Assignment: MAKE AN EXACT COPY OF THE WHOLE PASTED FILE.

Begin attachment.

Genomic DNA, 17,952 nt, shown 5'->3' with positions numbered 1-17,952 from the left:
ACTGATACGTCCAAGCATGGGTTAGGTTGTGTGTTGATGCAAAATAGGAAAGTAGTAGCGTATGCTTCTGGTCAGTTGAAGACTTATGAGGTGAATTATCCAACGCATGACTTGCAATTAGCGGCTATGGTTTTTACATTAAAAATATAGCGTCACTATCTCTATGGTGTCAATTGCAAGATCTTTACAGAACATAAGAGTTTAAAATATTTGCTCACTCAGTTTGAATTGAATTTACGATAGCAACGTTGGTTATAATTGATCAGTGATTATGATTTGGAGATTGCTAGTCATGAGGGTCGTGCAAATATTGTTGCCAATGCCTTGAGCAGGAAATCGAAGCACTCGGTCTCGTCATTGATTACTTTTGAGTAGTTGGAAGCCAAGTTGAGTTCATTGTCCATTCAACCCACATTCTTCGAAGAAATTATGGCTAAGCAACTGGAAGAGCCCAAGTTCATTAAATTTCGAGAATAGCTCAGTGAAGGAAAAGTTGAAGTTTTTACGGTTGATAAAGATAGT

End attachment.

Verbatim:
Genomic DNA, 17,952 nt, shown 5'->3' with positions numbered 1-17,952 from the left:
ACTGATACGTCCAAGCATGGGTTAGGTTGTGTGTTGATGCAAAATAGGAAAGTAGTAGCGTATGCTTCTGGTCAGTTGAAGACTTATGAGGTGAATTATCCAACGCATGACTTGCAATTAGCGGCTATGGTTTTTACATTAAAAATATAGCGTCACTATCTCTATGGTGTCAATTGCAAGATCTTTACAGAACATAAGAGTTTAAAATATTTGCTCACTCAGTTTGAATTGAATTTACGATAGCAACGTTGGTTATAATTGATCAGTGATTATGATTTGGAGATTGCTAGTCATGAGGGTCGTGCAAATATTGTTGCCAATGCCTTGAGCAGGAAATCGAAGCACTCGGTCTCGTCATTGATTACTTTTGAGTAGTTGGAAGCCAAGTTGAGTTCATTGTCCATTCAACCCACATTCTTCGAAGAAATTATGGCTAAGCAACTGGAAGAGCCCAAGTTCATTAAATTTCGAGAATAGCTCAGTGAAGGAAAAGTTGAAGTTTTTACGGTTGATAAAGATAGT